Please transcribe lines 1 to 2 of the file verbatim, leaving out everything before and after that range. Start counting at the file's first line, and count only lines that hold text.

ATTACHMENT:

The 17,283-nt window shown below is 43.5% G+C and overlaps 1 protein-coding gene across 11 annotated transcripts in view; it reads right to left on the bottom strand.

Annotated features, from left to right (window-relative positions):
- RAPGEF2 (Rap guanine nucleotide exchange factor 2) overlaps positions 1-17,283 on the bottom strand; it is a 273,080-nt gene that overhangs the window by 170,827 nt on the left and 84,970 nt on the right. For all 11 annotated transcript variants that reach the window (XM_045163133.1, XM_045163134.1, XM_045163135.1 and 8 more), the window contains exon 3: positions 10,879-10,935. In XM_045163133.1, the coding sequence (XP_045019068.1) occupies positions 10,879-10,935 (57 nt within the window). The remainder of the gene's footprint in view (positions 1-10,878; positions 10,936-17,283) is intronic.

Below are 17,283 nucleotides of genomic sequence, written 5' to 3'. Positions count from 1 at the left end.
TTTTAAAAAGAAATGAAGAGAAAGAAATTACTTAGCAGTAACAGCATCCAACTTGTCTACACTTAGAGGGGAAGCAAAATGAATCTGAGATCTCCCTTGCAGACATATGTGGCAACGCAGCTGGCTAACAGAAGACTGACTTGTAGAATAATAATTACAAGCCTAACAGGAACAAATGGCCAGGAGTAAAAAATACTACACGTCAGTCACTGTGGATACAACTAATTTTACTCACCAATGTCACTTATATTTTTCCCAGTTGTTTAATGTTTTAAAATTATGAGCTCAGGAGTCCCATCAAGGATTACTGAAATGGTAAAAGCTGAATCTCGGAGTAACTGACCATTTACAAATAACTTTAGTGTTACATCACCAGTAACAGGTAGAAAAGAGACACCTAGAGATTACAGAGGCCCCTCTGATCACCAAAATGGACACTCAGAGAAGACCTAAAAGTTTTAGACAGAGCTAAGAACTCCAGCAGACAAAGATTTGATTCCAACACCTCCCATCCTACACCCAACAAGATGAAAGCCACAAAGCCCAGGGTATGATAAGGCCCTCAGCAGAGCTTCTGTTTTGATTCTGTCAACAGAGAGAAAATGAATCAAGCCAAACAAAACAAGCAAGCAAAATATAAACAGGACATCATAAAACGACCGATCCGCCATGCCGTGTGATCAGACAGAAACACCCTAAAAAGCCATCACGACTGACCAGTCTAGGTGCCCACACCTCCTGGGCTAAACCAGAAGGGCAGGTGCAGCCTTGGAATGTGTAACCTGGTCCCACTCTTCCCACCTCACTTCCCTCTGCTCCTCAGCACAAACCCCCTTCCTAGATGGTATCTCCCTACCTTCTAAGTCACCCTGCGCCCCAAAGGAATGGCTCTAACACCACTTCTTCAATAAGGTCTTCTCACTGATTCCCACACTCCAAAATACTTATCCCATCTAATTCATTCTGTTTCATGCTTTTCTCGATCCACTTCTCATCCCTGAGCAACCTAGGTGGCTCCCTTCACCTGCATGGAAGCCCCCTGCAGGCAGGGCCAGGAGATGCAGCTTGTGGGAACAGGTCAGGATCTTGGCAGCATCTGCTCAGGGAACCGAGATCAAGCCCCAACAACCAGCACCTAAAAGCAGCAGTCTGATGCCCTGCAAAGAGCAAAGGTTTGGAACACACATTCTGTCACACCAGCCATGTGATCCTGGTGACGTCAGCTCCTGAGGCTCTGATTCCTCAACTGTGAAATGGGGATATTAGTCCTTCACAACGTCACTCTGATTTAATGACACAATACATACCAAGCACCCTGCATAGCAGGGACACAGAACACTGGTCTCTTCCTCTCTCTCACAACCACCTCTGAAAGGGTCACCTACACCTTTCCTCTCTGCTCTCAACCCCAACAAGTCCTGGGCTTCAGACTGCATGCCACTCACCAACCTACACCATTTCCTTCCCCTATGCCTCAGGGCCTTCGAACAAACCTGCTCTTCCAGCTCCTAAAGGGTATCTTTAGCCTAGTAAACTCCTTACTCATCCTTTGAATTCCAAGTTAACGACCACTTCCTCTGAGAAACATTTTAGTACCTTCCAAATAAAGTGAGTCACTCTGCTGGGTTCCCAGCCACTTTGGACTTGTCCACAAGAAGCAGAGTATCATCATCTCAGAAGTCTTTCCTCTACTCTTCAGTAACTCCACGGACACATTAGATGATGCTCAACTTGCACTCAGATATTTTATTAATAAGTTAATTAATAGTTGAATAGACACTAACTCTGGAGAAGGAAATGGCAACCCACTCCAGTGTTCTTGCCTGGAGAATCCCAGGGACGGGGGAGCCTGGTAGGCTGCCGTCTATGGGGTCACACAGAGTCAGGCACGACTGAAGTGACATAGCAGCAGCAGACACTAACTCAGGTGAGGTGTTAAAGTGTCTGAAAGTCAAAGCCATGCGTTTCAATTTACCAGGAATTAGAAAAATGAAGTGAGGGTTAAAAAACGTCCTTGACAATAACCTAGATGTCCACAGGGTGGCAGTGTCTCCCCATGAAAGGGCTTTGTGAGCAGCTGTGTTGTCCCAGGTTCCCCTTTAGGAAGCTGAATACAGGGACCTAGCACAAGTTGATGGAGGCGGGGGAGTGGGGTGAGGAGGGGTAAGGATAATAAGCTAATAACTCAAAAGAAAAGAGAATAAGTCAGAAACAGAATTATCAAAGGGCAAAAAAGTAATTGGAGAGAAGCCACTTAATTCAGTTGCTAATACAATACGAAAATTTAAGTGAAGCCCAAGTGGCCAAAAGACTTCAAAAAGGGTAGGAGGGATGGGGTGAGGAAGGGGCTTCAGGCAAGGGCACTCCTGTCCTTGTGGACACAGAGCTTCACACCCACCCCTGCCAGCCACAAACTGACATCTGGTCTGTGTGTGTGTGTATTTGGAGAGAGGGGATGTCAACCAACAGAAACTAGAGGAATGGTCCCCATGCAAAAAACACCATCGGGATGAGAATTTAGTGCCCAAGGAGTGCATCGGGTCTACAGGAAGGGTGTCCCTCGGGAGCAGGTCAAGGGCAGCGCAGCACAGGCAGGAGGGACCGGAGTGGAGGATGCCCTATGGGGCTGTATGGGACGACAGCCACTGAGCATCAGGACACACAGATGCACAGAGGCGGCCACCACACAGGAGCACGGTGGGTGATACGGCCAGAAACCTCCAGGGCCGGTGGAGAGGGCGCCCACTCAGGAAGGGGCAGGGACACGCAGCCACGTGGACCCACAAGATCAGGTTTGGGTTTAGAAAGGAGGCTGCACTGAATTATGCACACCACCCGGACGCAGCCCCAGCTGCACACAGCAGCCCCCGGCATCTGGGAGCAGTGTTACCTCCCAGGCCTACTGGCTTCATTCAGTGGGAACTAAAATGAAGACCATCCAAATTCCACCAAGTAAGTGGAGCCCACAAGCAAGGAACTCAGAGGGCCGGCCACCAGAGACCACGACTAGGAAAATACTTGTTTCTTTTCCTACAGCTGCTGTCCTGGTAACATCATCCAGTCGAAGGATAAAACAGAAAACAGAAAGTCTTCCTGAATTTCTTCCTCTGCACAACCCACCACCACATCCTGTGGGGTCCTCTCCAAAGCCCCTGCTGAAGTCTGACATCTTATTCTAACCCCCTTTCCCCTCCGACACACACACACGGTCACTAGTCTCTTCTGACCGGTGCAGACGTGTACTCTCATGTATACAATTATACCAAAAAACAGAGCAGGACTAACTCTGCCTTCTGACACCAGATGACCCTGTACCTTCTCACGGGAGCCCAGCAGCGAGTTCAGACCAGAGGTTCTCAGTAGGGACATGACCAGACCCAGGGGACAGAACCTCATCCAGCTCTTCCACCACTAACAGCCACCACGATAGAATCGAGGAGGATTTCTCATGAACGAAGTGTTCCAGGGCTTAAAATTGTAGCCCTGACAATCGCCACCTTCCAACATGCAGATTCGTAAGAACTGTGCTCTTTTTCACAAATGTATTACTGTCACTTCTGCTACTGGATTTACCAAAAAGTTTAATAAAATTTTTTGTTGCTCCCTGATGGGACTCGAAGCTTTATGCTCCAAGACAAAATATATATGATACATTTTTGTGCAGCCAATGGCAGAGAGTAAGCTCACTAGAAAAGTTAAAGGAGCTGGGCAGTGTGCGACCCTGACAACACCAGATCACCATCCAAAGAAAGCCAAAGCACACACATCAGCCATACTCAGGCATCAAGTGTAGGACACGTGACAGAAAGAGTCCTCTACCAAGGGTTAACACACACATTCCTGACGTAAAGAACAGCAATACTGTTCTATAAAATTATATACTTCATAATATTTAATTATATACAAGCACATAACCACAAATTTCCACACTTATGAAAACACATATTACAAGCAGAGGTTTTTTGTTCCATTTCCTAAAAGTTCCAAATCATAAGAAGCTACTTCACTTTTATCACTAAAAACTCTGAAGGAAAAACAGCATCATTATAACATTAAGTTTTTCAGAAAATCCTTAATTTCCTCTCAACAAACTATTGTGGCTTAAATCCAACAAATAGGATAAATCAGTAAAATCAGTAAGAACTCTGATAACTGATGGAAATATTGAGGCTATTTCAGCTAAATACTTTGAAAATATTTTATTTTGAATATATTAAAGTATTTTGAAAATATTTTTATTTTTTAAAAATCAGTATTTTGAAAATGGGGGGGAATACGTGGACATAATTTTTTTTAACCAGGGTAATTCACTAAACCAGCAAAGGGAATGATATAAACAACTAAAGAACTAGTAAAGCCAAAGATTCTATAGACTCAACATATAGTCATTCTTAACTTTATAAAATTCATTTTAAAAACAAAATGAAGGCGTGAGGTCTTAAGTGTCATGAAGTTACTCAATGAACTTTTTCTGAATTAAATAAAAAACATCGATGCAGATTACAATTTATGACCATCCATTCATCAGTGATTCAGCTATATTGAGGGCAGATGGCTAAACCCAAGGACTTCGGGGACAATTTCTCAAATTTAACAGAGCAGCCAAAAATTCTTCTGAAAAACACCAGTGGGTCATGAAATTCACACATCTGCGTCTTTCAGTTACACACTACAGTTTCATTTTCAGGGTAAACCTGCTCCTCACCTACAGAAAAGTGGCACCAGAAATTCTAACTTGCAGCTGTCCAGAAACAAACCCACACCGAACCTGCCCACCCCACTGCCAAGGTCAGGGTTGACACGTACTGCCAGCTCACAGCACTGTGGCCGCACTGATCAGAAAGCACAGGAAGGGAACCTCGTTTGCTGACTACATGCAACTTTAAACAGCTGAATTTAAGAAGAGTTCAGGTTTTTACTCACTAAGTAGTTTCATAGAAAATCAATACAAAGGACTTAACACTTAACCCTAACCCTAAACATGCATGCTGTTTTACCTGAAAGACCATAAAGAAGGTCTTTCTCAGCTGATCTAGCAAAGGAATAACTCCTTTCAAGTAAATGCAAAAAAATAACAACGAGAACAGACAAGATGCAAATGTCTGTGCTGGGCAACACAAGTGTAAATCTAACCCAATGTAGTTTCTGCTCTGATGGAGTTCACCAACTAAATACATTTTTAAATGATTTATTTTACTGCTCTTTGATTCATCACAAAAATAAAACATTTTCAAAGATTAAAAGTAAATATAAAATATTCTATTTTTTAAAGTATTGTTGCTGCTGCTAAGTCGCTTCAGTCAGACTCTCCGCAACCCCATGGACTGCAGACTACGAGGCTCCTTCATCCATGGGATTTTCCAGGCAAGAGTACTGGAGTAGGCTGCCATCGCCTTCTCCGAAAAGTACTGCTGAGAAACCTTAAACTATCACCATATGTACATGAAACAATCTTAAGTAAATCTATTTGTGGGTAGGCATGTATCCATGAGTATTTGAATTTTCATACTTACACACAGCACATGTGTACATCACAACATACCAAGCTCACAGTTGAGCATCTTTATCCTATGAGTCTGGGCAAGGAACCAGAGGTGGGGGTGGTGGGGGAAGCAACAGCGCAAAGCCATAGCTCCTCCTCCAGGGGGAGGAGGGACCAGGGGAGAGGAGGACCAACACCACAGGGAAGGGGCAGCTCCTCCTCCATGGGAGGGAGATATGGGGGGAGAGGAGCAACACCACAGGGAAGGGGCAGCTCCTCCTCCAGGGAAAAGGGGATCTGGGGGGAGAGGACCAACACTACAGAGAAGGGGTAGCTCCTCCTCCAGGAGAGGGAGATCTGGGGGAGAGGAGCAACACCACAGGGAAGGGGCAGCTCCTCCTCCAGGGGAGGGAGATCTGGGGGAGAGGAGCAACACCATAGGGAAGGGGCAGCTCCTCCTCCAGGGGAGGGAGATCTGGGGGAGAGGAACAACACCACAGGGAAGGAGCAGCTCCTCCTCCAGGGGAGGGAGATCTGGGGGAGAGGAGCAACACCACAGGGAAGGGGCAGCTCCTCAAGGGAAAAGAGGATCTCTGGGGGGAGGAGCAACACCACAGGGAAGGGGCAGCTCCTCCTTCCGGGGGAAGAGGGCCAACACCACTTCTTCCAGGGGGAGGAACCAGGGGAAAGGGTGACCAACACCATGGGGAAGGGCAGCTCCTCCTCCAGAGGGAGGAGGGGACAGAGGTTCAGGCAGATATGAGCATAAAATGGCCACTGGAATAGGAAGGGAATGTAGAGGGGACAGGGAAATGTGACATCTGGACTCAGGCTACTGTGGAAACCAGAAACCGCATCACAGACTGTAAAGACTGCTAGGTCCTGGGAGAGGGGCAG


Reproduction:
The 17,283-nt window shown below is 43.5% G+C and overlaps 1 protein-coding gene across 11 annotated transcripts in view; it reads right to left on the bottom strand.

Annotated features, from left to right (window-relative positions):